They had two options: They could invest in several small housing companies or they could create their own company. Oswal decided to build their own company, Aspire, as he envisioned low-cost housing finance as a long-term opportunity in India. He invested ₹100 crore initially and was willing to commit another ₹300 crore if business picked up. The stock market welcomed the decision. Two years after Aspire was launched, the MOFS stock leapt from ₹ 350 in June 2016 to a high of ₹1,585 in January. Analysts even attributed a third of the company’s valuation at the time to the housing finance business.
Aspire seemed to be having a dream run until cracks began to appear early this year. An increase in bad loans from the business hit MOFS hard, and the double whammy of demonetisation and the goods and services tax also affected business badly. MOFS realised it had grown its loan portfolio quickly, a mistake newbies in the business often make, especially if it drives up stock market valuation. Instead of setting up a network of agents to spot homebuyers and give them loans, MOFS bought a part of its loan portfolio from another housing finance company. The move gave it scale and heft, but also created its own set of problems: It found itself saddled with higher-than-expected delinquent loans in housing finance which spooked investors. For the year ended March, Motilal Oswal’s profits were suppressed by the nearly`₹30 crore provisioning in the Aspire business. But Oswal is unfazed: “Whatever has happened is only a temporary blip and we will correct it.” Recently rumours surfaced of a split owing to differences in investing the firm’s cash in Aspire but the founders denied it. “I can’t think of splitting with Motilal,” Agrawal says.
Their vision takes them far away from the stereotypical image of a stock broker as someone pounding his fist and yelling “sell, sell, sell” on the stock market floor. The risk-taking investor in Agrawal is always hungry to make their money work to make even more money. So, much like his role model Warren Buffett, he too has gone down the road of buying out large stakes in companies. Agrawal and Oswal set up Motilal Oswal Private Equity (MOPE) in 2006 as they realised that small- and mid-cap companies would be significant beneficiaries of India’s growth story. MOPE manages $570 million and has raised three growth capital funds and three real estate funds. It generally targets the consumer, financial services, healthcare, and industrial sectors; and prefers to enter as a substantial minority shareholder in companies exhibiting superior growth.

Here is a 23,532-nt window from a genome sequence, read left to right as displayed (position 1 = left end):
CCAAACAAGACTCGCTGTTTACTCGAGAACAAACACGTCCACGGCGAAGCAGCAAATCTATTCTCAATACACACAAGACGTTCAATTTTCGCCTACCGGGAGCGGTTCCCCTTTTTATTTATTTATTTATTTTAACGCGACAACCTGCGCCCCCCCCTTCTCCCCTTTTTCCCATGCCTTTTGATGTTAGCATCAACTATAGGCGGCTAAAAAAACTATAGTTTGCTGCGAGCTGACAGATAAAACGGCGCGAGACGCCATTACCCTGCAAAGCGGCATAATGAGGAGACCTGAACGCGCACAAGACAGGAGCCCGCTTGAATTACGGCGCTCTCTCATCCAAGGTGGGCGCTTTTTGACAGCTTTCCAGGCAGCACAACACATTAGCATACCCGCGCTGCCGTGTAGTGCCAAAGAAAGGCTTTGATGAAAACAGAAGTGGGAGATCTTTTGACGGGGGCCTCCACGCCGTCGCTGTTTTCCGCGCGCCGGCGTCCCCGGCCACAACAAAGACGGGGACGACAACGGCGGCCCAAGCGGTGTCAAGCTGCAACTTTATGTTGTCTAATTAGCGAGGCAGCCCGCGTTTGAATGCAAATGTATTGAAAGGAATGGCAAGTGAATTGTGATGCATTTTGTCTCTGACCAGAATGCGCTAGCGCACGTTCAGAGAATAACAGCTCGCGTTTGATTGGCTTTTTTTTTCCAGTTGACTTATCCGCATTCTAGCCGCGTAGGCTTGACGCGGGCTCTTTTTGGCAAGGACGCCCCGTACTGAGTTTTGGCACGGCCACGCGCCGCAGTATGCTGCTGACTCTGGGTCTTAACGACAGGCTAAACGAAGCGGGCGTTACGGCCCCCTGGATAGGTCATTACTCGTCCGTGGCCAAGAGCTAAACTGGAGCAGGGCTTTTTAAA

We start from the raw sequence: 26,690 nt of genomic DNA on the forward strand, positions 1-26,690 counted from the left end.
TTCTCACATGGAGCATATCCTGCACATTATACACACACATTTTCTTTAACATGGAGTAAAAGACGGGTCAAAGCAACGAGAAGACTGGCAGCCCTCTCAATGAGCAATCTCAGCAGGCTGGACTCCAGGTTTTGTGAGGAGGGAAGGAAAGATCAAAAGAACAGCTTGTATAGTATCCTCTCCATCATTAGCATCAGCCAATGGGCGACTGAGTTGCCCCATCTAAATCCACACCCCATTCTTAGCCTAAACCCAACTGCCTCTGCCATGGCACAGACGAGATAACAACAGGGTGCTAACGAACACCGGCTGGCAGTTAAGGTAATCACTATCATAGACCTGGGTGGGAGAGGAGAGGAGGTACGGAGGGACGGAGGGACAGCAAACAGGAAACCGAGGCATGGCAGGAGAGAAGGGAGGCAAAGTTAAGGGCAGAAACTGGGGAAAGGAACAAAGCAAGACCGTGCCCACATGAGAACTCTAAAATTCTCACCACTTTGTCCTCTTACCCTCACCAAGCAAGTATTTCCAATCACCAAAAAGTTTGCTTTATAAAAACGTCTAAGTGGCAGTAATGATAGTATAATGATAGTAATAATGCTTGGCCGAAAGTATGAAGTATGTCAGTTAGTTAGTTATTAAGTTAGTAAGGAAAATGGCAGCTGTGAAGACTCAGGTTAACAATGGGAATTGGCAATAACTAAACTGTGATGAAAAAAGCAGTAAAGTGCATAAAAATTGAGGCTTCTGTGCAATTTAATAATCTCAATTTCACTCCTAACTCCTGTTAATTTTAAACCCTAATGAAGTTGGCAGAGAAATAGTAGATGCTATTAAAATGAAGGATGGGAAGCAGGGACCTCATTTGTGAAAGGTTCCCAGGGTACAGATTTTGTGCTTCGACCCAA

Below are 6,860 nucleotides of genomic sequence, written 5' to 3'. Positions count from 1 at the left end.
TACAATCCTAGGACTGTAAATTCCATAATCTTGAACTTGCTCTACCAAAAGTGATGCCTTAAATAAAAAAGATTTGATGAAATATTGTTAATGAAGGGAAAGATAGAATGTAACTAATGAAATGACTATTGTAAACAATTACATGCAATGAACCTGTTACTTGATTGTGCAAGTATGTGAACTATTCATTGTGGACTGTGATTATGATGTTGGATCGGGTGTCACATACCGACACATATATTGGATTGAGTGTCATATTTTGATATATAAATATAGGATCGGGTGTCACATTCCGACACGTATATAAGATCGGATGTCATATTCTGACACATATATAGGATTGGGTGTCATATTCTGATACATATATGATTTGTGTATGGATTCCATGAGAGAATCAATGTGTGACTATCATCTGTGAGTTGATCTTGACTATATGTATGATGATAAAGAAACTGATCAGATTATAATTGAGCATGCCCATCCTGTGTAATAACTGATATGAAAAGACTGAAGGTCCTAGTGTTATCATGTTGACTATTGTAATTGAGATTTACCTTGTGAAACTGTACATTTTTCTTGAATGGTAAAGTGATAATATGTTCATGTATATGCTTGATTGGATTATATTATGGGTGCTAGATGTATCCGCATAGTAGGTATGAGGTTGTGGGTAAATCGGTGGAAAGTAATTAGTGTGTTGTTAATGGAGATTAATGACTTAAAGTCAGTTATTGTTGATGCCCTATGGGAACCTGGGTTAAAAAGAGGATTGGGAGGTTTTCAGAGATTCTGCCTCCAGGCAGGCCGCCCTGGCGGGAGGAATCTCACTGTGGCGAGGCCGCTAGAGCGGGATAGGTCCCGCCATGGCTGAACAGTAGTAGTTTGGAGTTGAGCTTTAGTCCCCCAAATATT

The firms it has invested in include food company Cremica, Parag Milk Foods, and Cycle incense brand maker N. Ranga Rao & Sons. Over the past few years, MOFS has also invested in the finance sector. In 2013, it invested ₹20 crore for a 35% stake in AU Small Finance Bank and ended up cashing out ₹5,000 crore in less than five years. The firm has also bought big stakes in RBL Bank, Dewan Housing Finance, and Gruh Finance.
Agrawal is bullish about the stock market because of India’s economic growth, but the broking business may be under threat from a new breed of companies—discount brokers. Unlike MOFS, discount brokers charge a flat fee for every trade compared with 0.5% of the traded value by bigger players. But MOFS is undaunted. Its managing director, Navin Agarwal, says their clientele has been built on the back of equity research advisory and customer support that discount brokers cannot afford. “The equity cult is just about starting in India and 60% of our broking trades already happen through a digital interface where we match the newbies,” he says. “So there is a long way to go for full-fee brokers like us.”
(This article was originally published in the September 2018 issue of the magazine.)